Adrenaline is nature’s way of keeping us safe in the face of danger. It serves a purpose, but when a traumatic experience causes you to live in a constant state of fight or flight it can wreak havoc on your life. PTSD can wreck you if you let it.
We’ve all experienced that jolt of muscle quivering energy that floods our bodies during scary or stressful situations. Like when the car in front of us stops unexpectedly causing us to slam the brakes. Or when a glass slips from our hands, but we catch it before it smashes.
Our hearts race, but we quickly recover and move on.
But sometimes the situation is painfully serious and the recovery time is substantial. Like when your child has a medical emergency—a near fatal seizure or maybe she chokes and stops breathing. I can’t begin to describe how frightening that is.
We’ve been in this horrible place a few times over the past decade. We’ve watched helplessly as our youngest lay unconscious, or unable to take a breath.
Our daughter Avery’s near fatal seizures have rendered her lifeless in my arms. I’ve seen her lips turn blue. We’ve watched paramedics bring her back to us.
These are impossible images to erase. Though the fear has quieted now, it’s never gone completely.
In the early days, I couldn’t sleep. I couldn’t breathe. So my doctor prescribed me something for anxiety. It helped, but after a while I weened myself off it. It’s effectiveness seemed to have lessened and I didn’t like the way it made me feel “outside of my body.”
If you need help, ask. There are always people ready and willing to listen. If you need drugs or therapy or both, do it. There’s no shame in it.
I knew I couldn’t keep living on edge. The smallest noise made me jump. I was like a nervous, highly caffeinated cat. So I started exercising, and meditating. I practised breathing techniques. And I worked through the exercises in an “Anxiety and Worry Workbook.”
And I worried less. Way less. Though the sound of an ambulance still made my palms sweat, my heart didn’t pound like it used to. I didn’t panic. I just noticed, and breathed (granted, sometimes with my head between my knees), and moved on.
I was even able to go off my blood pressure medication. My pharmacist high-fived me when I turned in my leftover meds for disposal. She said she was so proud of me. I was proud of myself.
Outside of a few choking episodes last summer, Avery has been healthy and safe. She hasn’t had a seizure in many years. Life has been calm.
I believed the PTSD was finally gone.
Except PTSD is never really gone. Not completely anyway.
A few weeks ago I was working at home in my office. My son was in the kitchen while my husband and daughter were outside having lunch. Suddenly my son shouted, “Are you choking?!!” as he ran to the patio, slamming the door behind him. Then silence.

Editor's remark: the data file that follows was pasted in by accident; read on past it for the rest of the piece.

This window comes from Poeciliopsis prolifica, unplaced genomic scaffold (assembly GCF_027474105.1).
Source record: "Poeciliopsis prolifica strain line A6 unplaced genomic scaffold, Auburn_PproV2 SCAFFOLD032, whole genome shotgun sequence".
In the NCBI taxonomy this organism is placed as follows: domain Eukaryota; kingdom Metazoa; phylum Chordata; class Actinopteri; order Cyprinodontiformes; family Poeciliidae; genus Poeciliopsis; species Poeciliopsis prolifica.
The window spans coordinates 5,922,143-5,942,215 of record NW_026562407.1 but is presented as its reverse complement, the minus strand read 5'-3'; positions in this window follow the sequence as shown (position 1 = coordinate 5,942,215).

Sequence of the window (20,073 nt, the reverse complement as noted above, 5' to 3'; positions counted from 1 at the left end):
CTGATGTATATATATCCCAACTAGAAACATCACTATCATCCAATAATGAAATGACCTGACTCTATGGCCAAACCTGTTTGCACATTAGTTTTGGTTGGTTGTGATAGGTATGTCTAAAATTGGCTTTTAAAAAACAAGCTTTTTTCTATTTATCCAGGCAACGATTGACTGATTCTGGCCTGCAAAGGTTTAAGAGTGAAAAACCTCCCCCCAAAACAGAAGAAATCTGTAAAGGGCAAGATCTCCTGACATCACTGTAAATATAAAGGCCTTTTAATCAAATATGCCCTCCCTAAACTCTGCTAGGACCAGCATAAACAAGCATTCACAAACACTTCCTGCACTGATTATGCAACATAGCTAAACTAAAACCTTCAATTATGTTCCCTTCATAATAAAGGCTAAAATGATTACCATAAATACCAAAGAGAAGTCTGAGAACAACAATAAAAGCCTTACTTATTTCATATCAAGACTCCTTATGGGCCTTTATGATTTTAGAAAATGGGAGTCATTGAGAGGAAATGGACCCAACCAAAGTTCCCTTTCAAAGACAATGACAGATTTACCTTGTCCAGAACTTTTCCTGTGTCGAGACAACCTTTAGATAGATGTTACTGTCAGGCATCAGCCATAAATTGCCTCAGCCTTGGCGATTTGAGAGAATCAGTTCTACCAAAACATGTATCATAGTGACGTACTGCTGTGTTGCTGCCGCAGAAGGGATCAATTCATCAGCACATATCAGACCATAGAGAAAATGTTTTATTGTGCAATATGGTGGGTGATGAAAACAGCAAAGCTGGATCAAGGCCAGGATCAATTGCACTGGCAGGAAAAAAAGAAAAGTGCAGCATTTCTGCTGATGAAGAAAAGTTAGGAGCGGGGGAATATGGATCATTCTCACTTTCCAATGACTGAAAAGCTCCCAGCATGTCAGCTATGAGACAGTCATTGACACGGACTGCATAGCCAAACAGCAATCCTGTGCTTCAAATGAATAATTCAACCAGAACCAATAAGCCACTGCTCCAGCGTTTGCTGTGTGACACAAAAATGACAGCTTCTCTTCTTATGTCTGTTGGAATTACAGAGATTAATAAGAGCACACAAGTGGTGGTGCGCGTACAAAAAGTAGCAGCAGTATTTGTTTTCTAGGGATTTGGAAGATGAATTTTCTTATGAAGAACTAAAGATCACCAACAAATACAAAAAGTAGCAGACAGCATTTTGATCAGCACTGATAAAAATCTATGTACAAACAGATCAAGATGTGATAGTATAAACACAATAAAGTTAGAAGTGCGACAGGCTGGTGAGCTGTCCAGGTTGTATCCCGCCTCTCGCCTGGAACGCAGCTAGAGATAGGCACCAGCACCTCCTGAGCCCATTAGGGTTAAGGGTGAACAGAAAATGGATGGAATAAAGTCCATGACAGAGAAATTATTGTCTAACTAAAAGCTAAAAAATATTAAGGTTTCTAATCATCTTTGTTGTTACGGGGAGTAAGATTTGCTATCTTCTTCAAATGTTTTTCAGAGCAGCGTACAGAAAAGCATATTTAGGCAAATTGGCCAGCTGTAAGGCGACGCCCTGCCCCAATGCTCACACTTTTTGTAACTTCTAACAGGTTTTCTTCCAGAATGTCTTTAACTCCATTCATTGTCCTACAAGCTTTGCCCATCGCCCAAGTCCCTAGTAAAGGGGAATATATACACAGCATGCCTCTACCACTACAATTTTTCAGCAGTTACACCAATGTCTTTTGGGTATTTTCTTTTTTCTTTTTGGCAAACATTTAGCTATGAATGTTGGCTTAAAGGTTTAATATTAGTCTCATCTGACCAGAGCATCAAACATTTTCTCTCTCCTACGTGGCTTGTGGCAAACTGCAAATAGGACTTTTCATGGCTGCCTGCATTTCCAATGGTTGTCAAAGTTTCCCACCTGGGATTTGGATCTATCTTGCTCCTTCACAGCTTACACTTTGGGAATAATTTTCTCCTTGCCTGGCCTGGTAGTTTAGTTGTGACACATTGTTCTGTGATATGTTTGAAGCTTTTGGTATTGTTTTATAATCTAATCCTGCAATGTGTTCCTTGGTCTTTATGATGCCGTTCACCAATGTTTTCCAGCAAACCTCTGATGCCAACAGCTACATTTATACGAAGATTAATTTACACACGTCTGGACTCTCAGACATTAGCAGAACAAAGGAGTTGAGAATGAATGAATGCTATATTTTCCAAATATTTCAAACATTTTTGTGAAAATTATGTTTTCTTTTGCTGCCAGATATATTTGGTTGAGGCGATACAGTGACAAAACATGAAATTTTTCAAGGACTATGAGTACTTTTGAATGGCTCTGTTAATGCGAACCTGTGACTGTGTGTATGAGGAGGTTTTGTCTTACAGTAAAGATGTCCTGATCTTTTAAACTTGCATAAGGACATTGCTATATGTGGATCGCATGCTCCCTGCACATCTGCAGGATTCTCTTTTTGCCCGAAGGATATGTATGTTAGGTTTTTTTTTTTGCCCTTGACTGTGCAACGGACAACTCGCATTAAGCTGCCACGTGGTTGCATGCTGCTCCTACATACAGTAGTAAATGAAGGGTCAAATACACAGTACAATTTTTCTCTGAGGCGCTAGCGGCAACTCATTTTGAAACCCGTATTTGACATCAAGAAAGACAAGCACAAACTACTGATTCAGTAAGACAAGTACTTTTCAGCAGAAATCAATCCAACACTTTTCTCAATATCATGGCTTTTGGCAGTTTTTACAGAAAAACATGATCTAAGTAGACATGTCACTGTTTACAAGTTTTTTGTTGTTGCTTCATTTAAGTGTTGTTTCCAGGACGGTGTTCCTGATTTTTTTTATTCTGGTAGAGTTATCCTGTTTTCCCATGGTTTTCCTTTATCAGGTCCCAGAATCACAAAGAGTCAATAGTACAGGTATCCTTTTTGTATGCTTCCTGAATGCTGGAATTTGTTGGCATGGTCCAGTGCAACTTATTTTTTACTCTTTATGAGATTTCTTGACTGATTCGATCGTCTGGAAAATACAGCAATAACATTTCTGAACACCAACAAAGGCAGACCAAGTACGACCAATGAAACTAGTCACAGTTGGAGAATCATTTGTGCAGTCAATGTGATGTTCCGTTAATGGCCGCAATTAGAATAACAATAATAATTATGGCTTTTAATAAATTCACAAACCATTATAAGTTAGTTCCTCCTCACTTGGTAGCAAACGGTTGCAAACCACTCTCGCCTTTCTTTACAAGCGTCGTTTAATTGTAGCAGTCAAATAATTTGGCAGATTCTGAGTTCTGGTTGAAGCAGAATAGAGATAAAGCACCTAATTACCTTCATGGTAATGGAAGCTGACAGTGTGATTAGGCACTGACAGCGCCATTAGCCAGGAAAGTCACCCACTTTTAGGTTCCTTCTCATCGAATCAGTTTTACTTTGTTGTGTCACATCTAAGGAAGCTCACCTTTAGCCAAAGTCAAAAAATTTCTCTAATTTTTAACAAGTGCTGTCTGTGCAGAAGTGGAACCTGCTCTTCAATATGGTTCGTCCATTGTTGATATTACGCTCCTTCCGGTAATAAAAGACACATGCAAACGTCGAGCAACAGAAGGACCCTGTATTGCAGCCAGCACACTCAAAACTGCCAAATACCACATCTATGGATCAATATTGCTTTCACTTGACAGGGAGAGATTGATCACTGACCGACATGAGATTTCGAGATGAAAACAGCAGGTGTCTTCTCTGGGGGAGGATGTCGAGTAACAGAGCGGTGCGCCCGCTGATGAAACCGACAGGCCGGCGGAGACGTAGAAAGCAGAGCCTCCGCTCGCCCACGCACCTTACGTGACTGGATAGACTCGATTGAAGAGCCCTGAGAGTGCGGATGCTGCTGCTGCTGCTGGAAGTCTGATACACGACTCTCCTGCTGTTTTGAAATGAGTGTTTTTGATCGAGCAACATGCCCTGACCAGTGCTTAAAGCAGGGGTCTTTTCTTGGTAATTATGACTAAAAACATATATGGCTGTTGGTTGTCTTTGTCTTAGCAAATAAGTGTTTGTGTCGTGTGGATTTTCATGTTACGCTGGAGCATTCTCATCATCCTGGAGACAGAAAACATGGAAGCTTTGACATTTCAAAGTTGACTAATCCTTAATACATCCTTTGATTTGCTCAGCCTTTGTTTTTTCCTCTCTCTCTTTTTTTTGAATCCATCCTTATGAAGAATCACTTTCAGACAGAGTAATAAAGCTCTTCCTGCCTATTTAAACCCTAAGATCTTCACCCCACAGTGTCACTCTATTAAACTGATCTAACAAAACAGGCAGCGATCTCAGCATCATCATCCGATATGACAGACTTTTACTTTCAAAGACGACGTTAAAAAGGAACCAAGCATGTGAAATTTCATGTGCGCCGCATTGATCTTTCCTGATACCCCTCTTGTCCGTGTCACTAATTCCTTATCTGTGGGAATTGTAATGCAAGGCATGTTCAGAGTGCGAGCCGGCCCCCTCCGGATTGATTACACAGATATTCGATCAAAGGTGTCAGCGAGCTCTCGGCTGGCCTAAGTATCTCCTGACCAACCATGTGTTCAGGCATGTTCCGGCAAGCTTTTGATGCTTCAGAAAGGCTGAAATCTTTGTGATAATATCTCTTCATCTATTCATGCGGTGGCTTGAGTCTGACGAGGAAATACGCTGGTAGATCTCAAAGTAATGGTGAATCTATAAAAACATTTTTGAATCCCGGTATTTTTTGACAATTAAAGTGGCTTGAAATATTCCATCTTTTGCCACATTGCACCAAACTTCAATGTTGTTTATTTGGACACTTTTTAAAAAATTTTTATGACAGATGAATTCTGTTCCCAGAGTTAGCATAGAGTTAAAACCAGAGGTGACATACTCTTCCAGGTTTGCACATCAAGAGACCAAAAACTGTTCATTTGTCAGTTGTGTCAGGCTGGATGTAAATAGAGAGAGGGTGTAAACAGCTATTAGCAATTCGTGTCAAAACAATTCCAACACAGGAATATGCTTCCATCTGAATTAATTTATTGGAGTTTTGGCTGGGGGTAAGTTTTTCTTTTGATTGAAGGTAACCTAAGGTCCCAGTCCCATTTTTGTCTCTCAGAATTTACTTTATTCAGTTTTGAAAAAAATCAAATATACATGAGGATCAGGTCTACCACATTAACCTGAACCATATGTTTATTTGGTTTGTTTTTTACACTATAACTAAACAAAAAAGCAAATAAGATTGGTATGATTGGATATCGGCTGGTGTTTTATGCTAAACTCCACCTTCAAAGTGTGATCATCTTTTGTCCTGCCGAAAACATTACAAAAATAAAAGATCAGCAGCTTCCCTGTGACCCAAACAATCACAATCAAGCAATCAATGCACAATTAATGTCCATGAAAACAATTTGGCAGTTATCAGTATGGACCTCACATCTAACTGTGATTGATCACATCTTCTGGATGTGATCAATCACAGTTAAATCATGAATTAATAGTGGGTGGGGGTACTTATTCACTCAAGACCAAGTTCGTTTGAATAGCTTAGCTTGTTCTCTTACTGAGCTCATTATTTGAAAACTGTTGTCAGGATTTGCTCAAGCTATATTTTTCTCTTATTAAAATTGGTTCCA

Avery was choking.
I bolted down the stairs to the back door where I saw my husband sitting in a patio chair, his head hanging back, the kids hovering over him.
I screamed, “Adrian!? Are you okay? Are you choking?!”
He turned and said calmly, “I had the hiccups. Avery was pouring water down my throat.”
Avery wasn’t choking. It was my husband. Except he wasn’t choking. It was just a case of the hiccups. Nobody was dying. My family was fine.
But the adrenaline in my body made me feel less than fine. My legs were so weak I could barely stand. I felt nauseous. My heart was pounding.
I went inside and exploded into tears. From relief, but also from frustration. Why did I have to have such a visceral reaction to something so benign? It pissed me off.
Anybody would’ve reacted with some level of alarm in that situation though, right? Normal.
But maybe not everybody would’ve been as completely gutted. Not normal.
The fear I carry inside me rose up, bringing with it all the trauma and anxiety I have stuffed way down. It’s always there, lurking.
In the past an episode like this might have stopped me from going on vacation with my family. Or at least it might have prevented me from relaxing and taking risks like letting my daughter out of my sight, or buying her a ticket to ride the Drop Zone at the fair, or allowing her to tube behind my brother’s speed boat.
I was able to relax into our vacation, but not fully. I carried around an uncomfortable feeling of dread. And it made me angry. I had worked too hard to allow a heavy blanket of anxiety to ruin my good time.
So I did some square breathing. I did yoga. I walked on the beach. I meditated. I created peaceful images in my head that I could summon up when I felt the scary thoughts creeping in.
It helped. But still felt unsettled. I found it hard to enjoy the moment and I felt myself planning ahead for possible what ifs.
And that sucks.
The trauma and the fear that it causes is still there despite all the work I’ve done. Clearly I need to work harder. Instead of thinking about meditating, I need to actually do it. Instead of thinking about employing the strategies that I know work for me, I need to use them.
So I’m back working through my anxiety workbook. Back to eliminating as much stress and negativity (the kind I can actually control) from my life. Back to making sleep a priority. Back to exercising daily and drinking all the water my bladder can hold. Back to meditating for a least ten minutes a day. I’m doing everything I can.
Because, what choice do I have?
Living in fear is no way to live well.
Though I accept that PTSD is a part of who I am now, I refuse to let it wreck me.